After the establishment of the single seeding in cultures such as maize and sugar-beet, the focus has now turned to cereals. Here, the emphasis is on a practical solution with high field potential, the “precision drilling” varieties. First findings from practical field trials with wheat and rye make one sit up and take notice.
In hybrid cereals – rye, barley and wheat – the monetary value of the individual seed is higher, compared with conventional cereals. Thus, lower seeding densities are more economical and it is particularly important to have higher precision during placement and space distribution of the plants. Sugar beet, maize and oilseed rape place particularly high demands on single seeding.
For cereals, there is extensive technology necessary
This is not the case for cereals: Here extensive technology is necessary for single seeding due to the tight row spacing but cereals do not require the equally high precision demanded by the cultures mentioned above. As a result, precision drilling is here a compromise between the seeding processes. The singling unit is fitted onto the drop pipes of the Horsch Pronto standard driller and can be switched on or off using a bypass. Precision drilling of the seeds only takes place shortly before the seed share, when the unsorted seed stream is singled out using a dosing disc. This results in potentially lower sowing densities, more even distribution of the plants on a plot and with it an optimal crop management. Can single seeding of cereals be an alternative to the regular drilling? This question resulted in a joint trial by the companies Horsch Maschinen GmbH, HYBRO Saatzucht GmbH and Hanse Agro Beratung und Entwicklung GmbH.
The large scale trials took place on two plots close to the HYBRO breeding stations in Wulfsode. The company Horsch provided a Horsch Pronto with a 3 m working width. All the trial varieties were cultivated using identical and commonly used techniques.
Seeds: The seeds were sorted into three culture-specifically adjusted grain size fractions:
Fractioning is necessary to warrant that the precision drilling dosage of the driller runs without problems. It is important that the grains are homogenous, allowing steady filling of the cell wheels in the dosing unit and therefore a uniform seed placement.
Sowing density: The sowing density is a further factor in the trial, allowing, evaluation of the effect of lower sowing densities during single seeding. For rye, there were 140 and 180 germinable grains/m², for the line varieties of wheat 200 and 250 germinable grains/m² and for hybrid wheat at 110 and 140 germinable grains/m². The trials were harvested using trial technology in defined core threshing areas.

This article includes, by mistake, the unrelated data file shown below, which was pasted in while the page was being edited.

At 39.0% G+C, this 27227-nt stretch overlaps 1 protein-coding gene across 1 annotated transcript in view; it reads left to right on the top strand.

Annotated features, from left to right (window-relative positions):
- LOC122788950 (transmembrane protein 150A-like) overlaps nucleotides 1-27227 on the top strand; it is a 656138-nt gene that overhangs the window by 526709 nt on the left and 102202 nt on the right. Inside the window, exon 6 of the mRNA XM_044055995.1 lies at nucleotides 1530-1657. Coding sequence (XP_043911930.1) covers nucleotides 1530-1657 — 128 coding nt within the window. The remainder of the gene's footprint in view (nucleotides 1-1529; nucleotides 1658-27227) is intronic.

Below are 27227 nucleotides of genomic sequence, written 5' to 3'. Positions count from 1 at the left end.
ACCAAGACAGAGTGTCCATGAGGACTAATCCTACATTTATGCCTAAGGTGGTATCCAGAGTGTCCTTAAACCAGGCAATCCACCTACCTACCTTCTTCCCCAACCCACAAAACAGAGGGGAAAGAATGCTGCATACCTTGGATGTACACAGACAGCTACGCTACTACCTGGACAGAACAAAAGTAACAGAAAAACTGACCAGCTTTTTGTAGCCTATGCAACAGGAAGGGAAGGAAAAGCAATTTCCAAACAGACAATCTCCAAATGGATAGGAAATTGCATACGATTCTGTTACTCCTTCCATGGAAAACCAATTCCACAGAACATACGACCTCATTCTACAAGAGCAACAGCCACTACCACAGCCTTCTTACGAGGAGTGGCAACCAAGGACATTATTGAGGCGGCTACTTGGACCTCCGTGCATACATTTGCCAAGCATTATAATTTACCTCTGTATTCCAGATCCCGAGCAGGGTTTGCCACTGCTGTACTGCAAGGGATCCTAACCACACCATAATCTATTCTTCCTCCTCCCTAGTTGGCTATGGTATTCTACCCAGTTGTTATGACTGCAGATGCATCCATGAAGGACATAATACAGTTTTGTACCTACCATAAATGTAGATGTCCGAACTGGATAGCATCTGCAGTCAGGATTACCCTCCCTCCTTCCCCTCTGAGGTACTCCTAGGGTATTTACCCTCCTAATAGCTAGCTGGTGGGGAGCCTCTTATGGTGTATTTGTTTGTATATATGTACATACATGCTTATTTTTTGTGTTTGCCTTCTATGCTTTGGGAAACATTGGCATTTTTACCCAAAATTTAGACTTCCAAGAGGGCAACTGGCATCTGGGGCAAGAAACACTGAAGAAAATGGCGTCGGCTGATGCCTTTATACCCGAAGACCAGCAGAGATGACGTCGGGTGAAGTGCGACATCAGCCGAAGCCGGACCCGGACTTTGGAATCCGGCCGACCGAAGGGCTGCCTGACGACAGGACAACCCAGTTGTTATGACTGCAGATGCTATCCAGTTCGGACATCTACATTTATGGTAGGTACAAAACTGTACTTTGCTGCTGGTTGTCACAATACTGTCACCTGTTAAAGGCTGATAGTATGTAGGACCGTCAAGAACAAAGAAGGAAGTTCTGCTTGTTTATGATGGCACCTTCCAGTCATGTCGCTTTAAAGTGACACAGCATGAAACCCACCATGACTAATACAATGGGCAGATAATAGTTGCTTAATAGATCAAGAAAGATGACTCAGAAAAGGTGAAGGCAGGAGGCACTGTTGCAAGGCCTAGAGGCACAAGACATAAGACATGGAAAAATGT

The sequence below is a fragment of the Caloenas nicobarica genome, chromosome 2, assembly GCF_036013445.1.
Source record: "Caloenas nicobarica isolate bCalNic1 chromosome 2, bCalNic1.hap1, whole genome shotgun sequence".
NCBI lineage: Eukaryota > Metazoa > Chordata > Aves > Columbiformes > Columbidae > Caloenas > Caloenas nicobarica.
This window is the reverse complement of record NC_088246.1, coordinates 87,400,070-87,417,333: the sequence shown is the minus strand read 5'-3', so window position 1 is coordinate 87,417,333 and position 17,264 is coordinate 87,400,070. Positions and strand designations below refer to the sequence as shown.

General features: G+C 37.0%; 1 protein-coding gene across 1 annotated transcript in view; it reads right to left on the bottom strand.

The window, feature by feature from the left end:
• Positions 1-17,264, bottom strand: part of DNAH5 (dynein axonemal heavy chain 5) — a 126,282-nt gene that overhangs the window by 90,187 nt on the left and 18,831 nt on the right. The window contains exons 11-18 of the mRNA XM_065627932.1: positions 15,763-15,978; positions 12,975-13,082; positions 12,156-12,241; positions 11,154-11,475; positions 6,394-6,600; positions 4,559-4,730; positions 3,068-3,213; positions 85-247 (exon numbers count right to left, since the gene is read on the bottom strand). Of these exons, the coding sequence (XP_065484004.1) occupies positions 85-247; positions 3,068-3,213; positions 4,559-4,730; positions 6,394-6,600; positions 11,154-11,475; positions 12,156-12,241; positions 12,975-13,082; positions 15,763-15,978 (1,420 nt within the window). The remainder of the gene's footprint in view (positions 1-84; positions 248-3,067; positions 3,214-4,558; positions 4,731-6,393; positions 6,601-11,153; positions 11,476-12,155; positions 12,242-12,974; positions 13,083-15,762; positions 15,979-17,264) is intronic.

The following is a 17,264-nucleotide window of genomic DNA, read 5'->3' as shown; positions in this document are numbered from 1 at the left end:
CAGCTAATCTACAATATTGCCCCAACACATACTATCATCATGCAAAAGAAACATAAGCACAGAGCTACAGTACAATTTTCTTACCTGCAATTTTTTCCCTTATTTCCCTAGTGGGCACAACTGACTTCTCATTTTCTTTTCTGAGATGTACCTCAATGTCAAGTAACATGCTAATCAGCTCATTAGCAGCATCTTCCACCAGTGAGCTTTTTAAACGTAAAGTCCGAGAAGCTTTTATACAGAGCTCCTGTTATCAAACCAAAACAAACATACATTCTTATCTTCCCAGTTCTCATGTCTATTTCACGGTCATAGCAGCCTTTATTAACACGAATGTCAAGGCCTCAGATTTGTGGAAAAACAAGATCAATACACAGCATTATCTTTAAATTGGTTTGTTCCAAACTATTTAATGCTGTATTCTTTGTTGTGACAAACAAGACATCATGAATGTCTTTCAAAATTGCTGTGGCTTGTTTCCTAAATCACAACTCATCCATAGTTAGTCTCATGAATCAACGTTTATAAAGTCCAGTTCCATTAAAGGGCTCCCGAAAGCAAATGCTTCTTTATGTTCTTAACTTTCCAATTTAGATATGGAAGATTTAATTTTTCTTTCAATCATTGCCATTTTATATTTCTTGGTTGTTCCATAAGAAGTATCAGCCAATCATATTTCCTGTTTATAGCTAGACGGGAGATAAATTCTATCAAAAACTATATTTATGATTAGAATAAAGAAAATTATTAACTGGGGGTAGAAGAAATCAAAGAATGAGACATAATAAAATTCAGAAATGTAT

Parameters: Field emergence and plant numbers were determined at two dates in autumn, the plant dry matter and the shoot density at the end and beginning of the vegetation period, and the number of ear bearing shoots before harvest. Dry matter, determined in autumn and spring, is a measure for development of the plant culture. The number of spike bearing shoots documents the crop density and allows interpretation of the tillering factor. The variation coefficient (VK), describing the space distribution in the seed row, was determined in autumn using grading data. This VK reaches dimensions from 0-100, where a value of 0 means that all the plants are equidistant in a row. Compared to precision drilling, single grain seeding in sugar beets or maize regularly reached better values of about 100 %. The variation coefficient of 30-50 % aimed for in the literature could not be reached in the field with precision drilling of either wheat or rye. However, precision drilling demonstrates a clearly lower VK than normal drilling. This shows that the space distribution of the grains within the seed furrow is more even. The lower sowing density led in the hybrid wheat varieties to stronger development of the individual plants.
It can be concluded that in practice it is absolutely possible to use precision drilling in cereals. The uniformity in space distribution can still be improved according to the impressions from the first trial year. Looking at it from the theoretical side, more even positioning of the plants provides a changed micro-climate in the crop and can have a positive influence on disease occurrences. The next trial year will probably bring additional insight into this.
Furthermore, the delivery of the seeds, fractioning or even pelleting (dressings or nutrients) must be practical, and a financial evaluation must be performed based on the gains and costs of the production system.
The topic of precision drilling in cereals offers, therefore, a multifaceted future and will provide material for further discussions.